Dyson Daniels could be continuing the trend of young Australian guards rising up the NBA draft standings.
The 19-year-old Bendigo product did so well at the NBA draft combine last week, some teams are viewing him as a legitimate top-five prospect according to respected talent scout Jonathan Givony.
Australian NBA draft prospect Dyson Daniels.Credit:Justin McManus
Givony tweeted that it was his view Daniels had taken the biggest leap of any player at the combine and was starting to “generate some top-five pick buzz”.
Most experts believe the top three picks are locked for the best three big men in Jabari Smith, Chet Holmgren and Paolo Banchero but there could be interest in Daniels from four onwards depending on how he performs in workouts and team interviews in the lead-up to the draft on June 24 AEST.
The Athletic reported Daniels had met with nine teams including Sacramento (pick four), New York (11), Atlanta, Cleveland, Milwaukee and Toronto, although history says some teams won’t publicly reveal their interest, such as Oklahoma City Thunder did with Josh Giddey last year before taking the Melbourne teen with pick six.
Jokic denies Embiid again
NBA MVP Nikola Jokic has beaten out rival Joel Embiid again, this time as the All-NBA first team centre.
Jokic polled 476 votes compared to Embiid’s 414. With one centre spot reserved for each of the first, second and third teams, Embiid, second in MVP voting, was relegated.
Giants clash: Denver’s Nikola Jokic, right, battles Philadelphia’s Joel Embiid.Credit:AP
The league has maintained the positions after fears big men could be left out of the major spots should voters flock towards more athletic-looking guards and forwards.
All-NBA first team: Nikola Jokic, Giannis Antetokounmpo, Luka Doncic, Devin Booker and Jayson Tatum.
All-NBA second team: Joel Embiid, Ja Morant, Kevin Durant, Stephen Curry and DeMar DeRozan.
All-NBA third team: Karl-Anthony Towns, LeBron James, Chris Paul, Trae Young and Pascal Siakam.
Too small? Reid proves them wrong with Opals call-up
Too small, not athletic enough, can’t shoot – Steph Reid recalls all the reasons why she never made a state team as a junior player in Victoria.
Each time the point guard was rejected, she went back to the practice court and worked harder on her game.
The 168-centimetre playmaker took her talents to US college basketball and then worked her way up from the bench at the Dandenong Rangers and Southside Flyers to starring with Townsville Fire last WNBL season.
Australian Opals guard Steph Reid at training camp.Credit:Sam Tolhurst
Reid’s form was so consistent the Australian Opals called her into the squad and with several players away in the WNBA, she finds herself at her first Opals camp this week and, hopefully, having the chance to play for the side in the three-game series with Japan this coming week.
“I’ve never been to a junior nationals or made a Vic Metro team so I’ve always tried to be the hardest worker and make sure that’s something that I live by,” Reid told Hoops Heaven.
“I was always around the top 25 players [when state teams were selected] but I would get to the last round and get cut. I was told I was too small, my wingspan wasn’t long enough, I wasn’t athletic enough or I couldn’t shoot the ball well enough – that has driven me to be more motivated and work on my game.
“How many players reach this point [The Opals] and can say they never went to a nationals? I try to pass that on to kids because lots of them get cut from teams each year.”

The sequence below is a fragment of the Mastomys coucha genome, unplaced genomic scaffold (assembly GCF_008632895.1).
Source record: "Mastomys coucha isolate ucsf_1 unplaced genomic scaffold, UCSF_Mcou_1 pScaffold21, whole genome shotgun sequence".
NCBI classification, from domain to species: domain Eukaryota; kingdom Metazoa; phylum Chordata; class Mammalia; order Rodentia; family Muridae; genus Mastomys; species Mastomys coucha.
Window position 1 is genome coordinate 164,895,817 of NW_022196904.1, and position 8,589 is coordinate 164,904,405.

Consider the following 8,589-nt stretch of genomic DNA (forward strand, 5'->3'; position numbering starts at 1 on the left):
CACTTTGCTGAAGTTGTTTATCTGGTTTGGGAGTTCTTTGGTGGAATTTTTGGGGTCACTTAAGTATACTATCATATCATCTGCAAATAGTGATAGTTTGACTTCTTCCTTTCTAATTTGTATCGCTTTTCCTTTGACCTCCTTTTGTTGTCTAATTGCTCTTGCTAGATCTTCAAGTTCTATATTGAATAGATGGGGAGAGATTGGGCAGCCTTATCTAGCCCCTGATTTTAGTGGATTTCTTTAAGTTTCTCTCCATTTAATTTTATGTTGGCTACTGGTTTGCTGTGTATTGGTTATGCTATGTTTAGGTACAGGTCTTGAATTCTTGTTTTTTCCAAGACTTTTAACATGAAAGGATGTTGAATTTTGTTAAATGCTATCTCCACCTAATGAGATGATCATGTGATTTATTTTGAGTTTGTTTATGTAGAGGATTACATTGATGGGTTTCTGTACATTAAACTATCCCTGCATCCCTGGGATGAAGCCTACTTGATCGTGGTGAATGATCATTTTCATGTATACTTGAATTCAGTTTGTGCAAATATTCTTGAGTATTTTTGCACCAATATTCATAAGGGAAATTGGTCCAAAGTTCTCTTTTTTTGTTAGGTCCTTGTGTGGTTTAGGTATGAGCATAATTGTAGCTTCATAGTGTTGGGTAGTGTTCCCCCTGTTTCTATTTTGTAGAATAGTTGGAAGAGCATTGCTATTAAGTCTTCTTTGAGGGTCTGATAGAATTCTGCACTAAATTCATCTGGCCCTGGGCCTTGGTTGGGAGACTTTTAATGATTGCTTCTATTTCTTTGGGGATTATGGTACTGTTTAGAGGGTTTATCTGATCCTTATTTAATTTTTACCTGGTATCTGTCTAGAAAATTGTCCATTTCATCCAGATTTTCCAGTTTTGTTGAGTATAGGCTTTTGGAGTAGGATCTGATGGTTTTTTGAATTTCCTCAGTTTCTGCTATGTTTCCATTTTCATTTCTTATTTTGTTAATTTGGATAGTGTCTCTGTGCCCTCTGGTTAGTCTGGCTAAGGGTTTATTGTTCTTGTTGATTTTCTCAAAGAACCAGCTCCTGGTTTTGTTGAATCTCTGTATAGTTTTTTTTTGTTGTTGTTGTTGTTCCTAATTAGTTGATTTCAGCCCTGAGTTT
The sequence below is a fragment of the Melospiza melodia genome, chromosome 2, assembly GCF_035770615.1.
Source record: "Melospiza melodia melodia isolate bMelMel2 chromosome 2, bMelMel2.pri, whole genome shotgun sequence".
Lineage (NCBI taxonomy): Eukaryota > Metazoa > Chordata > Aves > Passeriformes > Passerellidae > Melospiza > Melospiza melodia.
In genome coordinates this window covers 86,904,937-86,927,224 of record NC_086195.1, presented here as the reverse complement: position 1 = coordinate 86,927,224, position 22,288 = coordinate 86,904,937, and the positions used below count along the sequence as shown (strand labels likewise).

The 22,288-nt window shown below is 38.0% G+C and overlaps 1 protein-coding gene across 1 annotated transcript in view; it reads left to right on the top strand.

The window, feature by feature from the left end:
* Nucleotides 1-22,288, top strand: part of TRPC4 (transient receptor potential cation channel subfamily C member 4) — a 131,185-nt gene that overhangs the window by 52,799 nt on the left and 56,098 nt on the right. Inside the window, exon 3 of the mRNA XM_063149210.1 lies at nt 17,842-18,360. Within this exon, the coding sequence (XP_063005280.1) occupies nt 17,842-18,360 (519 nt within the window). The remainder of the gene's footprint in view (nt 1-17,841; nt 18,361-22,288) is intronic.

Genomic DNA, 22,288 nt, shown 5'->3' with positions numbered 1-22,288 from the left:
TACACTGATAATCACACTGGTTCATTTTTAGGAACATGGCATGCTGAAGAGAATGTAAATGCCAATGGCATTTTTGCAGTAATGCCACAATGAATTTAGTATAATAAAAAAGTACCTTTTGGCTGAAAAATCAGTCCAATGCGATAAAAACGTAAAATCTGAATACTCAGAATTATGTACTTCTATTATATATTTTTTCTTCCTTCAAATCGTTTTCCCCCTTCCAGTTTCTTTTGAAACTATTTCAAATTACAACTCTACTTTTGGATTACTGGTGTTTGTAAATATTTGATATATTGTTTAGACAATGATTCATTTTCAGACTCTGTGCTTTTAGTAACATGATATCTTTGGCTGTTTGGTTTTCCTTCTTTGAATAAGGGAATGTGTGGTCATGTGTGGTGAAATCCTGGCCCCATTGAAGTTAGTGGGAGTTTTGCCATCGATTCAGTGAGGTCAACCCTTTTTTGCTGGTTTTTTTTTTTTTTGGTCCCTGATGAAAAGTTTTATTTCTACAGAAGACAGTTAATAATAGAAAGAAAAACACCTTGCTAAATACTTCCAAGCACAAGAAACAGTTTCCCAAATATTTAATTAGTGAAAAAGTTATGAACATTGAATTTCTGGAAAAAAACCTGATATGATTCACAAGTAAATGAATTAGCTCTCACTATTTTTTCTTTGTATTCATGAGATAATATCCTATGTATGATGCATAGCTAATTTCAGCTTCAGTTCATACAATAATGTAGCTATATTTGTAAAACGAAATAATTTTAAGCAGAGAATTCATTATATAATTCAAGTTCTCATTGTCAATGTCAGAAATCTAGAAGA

Reid praised the Townsville Fire and coach Shannon Seebohm for helping her take her game to new levels and giving her an extended role.
Reid will be primed to give her all should the Opals throw her onto the court for her national debut during the Japan series.
“I’m just excited to be on the court with the girls and wearing the green and gold,” Reid said.
“I don’t know how much opportunity we’re all going to get but my approach is to stay ready, stay engaged, be super positive and the best towel waver I can be. If I’m on the bench, I want to make sure the girls feel my energy at all times.”
The Opals play Japan at Sydney’s Quaycentre on Friday at 7.30pm and Sunday at 3pm, before playing in Newcastle on Tuesday at 7.30pm.
Drmic moves, McDowell-White stays in NBL free agency
NBL free agency has got off to a modest start as teams hold fire, with several stars looking to test the waters in the NBA pre-season and clubs keen to scout new import talent at the NBA Summer League.
Anthony Drmic announced he would be returning to the Adelaide 36ers after two years with the Brisbane Bullets, signing a one-year deal with a mutual option for a second.
The Illawarra Hawks made a smart move in signing Wani Swaka Lo Buluk from NBL champions the Sydney Kings, with the defensive ace lured with the promise of a bigger role. The Kings re-signed back-up point guard Shaun Bruce for two more years.
Perth guard Kyle Zunic has been rewarded with a two-year deal and elevation to the main roster following a strong season replacing multiple injured players.
New Zealand Breakers have also made a positive start with point guard Will McDowell-White signing for another season, adding to his 44 games with the club.
McDowell-White, son of former AFL star Darryl White, shapes as a key player for the club.
“I sat down with a couple of teams and did a few Zoom calls. There were some really good options and really good offers, and the decision was tougher than I thought it would be,” he said.
“But I just knew coming back was the best option for me and the best way to progress my career.
“I think my development has skyrocketed under [head coach Mody Maor] in the last one-and-a-half years; maybe with another year under him I can really take off.”
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